The only thing left is to clean up our two workfiles.

The complete script looks like this.

Now with that sscript handled we can of course write a small script that automates creating a wallet with the certificates we want added.

Assuming you have set up ACL for port 443 as shown in a previous blog post you can now access the html of example.com and www.oracle.com using the wallet that you just created.

select utl_http.request('https://www.oracle.com', null
 , 'file:/opt/oracle/oradata/XE/XEPDB1/wallet_79741') from dual;

select utl_http.request('https://example.com', null
 , 'file:/opt/oracle/oradata/XE/XEPDB1/wallet_79741') from dual;

Of course, change the path and name of the wallet to the one you just created.

That completes this series of blog posts covering ACL and Wallets for access from the database.

Posted in Wallet

April 29th, 2020 by Mathias

I held a live stream for SWEOUG that presented what my last two blogs covered. It was my first ever and while it was a bit uncomfortable to set up to not see your audience it worked well. In fact it was really enjoyable and I look forward to doing more.

In the stream Ilmar Kerm made a few comments about what I said. I was not able to fully grasp it during the stream, but I talked to Ilmar after to find out what if anything was to be corrected and what was just additional info.

The feedback from Ilmar was centered around three parts.

  1. When I stated the last certificate in the chains of certificates was a root certificate it really wasn’t it was just an intermediate certificate.
  2. There is no need to download certificates from the website, you’d just look at the chain to know what root you need in your trust store.
  3. Oracle provides a few certificates out of the box that one might want to remove.

Let’s review these questions in order.

Root Certificate is not sent by the website

If one looks at the chain of certificates from a website you will see the following lines for each certificates, these are the ones for oracle.com for the last one in the list.

 1 s:/C=US/O=DigiCert Inc/CN=DigiCert SHA2 Secure Server CA
   i:/C=US/O=DigiCert Inc/OU=www.digicert.com/CN=DigiCert Global Root CA

That means that this certificate is “DigiCert SHA2 Secure Server CA” and it was issues by “DigiCert Global Root CA”. That is the certificate that issued it, the root was not sent to us. Ilmar is correct on this.

However, if we look at the site I used in the demo, example.com the lines for the last certificate looks like this.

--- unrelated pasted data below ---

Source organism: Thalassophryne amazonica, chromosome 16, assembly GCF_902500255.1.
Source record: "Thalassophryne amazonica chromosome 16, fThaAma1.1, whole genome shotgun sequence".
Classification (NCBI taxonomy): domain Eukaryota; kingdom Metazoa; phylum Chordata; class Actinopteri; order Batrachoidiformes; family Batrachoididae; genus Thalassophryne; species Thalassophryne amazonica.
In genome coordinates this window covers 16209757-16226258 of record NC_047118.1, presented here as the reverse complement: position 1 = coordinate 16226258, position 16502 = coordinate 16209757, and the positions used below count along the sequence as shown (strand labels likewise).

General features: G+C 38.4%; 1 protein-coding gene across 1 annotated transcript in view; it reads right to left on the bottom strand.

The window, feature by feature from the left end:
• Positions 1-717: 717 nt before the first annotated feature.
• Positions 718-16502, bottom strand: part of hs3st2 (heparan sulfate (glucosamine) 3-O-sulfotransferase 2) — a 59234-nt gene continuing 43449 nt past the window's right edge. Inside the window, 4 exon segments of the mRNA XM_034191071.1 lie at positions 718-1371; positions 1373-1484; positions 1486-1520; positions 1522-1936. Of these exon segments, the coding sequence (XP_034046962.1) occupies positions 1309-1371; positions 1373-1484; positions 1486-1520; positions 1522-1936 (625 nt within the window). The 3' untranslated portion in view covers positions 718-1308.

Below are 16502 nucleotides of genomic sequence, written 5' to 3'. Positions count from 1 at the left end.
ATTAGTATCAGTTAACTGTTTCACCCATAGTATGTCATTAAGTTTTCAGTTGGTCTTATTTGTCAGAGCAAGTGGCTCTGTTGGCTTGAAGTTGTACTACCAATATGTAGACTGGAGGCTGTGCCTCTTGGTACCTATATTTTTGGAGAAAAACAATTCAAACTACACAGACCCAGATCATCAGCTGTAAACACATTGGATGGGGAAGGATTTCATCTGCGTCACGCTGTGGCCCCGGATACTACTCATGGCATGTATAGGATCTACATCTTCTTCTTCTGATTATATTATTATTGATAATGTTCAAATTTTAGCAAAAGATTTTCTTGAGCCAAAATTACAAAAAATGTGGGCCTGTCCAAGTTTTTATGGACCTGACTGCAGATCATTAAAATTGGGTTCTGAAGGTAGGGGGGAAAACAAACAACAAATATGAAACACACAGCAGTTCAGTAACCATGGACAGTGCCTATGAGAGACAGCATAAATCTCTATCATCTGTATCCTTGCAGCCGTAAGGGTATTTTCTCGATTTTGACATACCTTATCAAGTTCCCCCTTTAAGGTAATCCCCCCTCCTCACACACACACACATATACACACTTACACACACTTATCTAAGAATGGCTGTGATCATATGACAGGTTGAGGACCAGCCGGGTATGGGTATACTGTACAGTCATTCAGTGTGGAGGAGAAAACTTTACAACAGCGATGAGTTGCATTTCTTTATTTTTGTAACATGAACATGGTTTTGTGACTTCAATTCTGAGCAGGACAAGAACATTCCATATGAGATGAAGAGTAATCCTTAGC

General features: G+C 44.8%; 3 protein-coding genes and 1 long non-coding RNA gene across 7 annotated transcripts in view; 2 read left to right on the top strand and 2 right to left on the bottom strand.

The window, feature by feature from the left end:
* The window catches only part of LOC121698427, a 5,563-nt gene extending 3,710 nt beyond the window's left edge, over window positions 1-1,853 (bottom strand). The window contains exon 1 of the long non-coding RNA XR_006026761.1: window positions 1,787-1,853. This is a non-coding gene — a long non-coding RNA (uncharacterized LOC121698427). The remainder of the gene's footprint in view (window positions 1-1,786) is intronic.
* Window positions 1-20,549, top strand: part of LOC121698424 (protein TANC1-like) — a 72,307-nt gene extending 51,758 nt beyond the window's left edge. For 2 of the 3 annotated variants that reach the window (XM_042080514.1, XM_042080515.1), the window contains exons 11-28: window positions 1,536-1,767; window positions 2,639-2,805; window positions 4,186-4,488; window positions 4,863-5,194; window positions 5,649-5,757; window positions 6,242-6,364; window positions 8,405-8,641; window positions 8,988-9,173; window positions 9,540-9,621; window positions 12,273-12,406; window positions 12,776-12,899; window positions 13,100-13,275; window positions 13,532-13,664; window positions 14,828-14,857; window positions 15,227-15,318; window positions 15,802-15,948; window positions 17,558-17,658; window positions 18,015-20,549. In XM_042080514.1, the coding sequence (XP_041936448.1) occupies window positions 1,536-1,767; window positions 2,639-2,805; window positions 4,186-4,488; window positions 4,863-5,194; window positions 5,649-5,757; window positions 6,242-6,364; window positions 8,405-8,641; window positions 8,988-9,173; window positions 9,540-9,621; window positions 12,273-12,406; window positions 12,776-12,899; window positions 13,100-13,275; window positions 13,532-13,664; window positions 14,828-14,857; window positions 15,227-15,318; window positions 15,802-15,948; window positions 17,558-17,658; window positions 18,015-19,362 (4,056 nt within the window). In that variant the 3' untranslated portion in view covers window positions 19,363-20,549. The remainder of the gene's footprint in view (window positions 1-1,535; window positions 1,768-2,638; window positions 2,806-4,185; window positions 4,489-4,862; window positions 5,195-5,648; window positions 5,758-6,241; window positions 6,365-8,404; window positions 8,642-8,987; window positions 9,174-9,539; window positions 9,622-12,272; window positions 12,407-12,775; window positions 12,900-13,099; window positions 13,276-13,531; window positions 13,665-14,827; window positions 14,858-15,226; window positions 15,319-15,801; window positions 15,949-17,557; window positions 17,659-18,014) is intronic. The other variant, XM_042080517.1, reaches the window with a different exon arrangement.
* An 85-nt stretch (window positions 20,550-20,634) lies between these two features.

2 s:/C=US/O=DigiCert Inc/OU=www.digicert.com/CN=DigiCert Global Root CA
   i:/C=US/O=DigiCert Inc/OU=www.digicert.com/CN=DigiCert Global Root CA

Thus, this is the root certificate. So while it was correct that it is the root, it is not typical. The website does not have to send it and in fact it probably shouldn’t. All places receiving will use their own trust store for what root certificates they will trust and not use the root the website sends.

You only need root

It is true, ask any Linux sysadamin. 🙂

The argument here was that grabbing intermediate certificates off of the website is not needed. All that matters is the root certificate. This for sure sounded strange to me. I was sure I had seen it require to have the intermediate ones loaded in also. Every person I talk to talks of how they grab them from websites using a web browser.

But it is true and some blogs has an update stating this too. I have somehow reread them and not understood that change in the process.

Furthermore, you want to grab the trusted certificate from a source you are comfortable with. So you may use mozilla, I am opting to use what openssl ships with.

To know where you find it with openssl, you use this command.

~ $ openssl version -d
OPENSSLDIR: "/private/etc/ssl"

In the path of OPENSSLDIR you will find a file “certs.pem”. In it you’ll find a list of root certificates that ships with openssl. If the one you are looking for is not in this bundle, think twice about adding it from somewhere else. It may be OK, just make sure you know it is secure.

From this file, search for the CN (Common Name) of the cert you want to trust and grab the lines from “—–BEGIN CERTIFICATE—–” to “—–END CERTIFICATE—–” including those two lines and save it to cert1.txt, just like we did with them from the openssl output in the last blog post.

With that we can now create the wallet we need for the same function as that blog post showed.

orapki wallet create -wallet blogwallet -auto_login -pwd BlogWallet1
orapki wallet add -wallet blogwallet -trusted_cert -pwd BlogWallet1 -cert cert1.txt

That is it, the wallet will now work without adding the intermediate certificate.

Verdict – Ilmar is correct again.

Oracle provides default trusted certificates

A newly created wallet seems to have had these certificates installed.

Subject: OU=Class 1 Public Primary Certification Authority,O=VeriSign\, Inc.,C=US
Subject: OU=Class 3 Public Primary Certification Authority,O=VeriSign\, Inc.,C=US
Subject: OU=Class 2 Public Primary Certification Authority,O=VeriSign\, Inc.,C=US
Subject: OU=Secure Server Certification Authority,O=RSA Data Security\, Inc.,C=US
Subject: CN=GTE CyberTrust Global Root,OU=GTE CyberTrust Solutions\, Inc.,O=GTE Corporation,C=US

However, I guess that stopped in 12c. I can however not find a note about that change. I see a wallet in my 18c XE being created with no trusted certs to start with.

Verdict – Ilmar is correct again. At least in some versions of Oracle.

Conclusion

Getting feedback i great. Here it took me a few days to work trough and test it out. But I ended up correcting some of my understanding and understanding other bits better for how this works.

Thanks Ilmar for taking the time to provide feedback and reply to my follow up questions as I wrapped my head around what this meant for what I presented and how I do this. In the end it simplifies the process of setting up the wallet considerably.

Posted in DBA, Wallet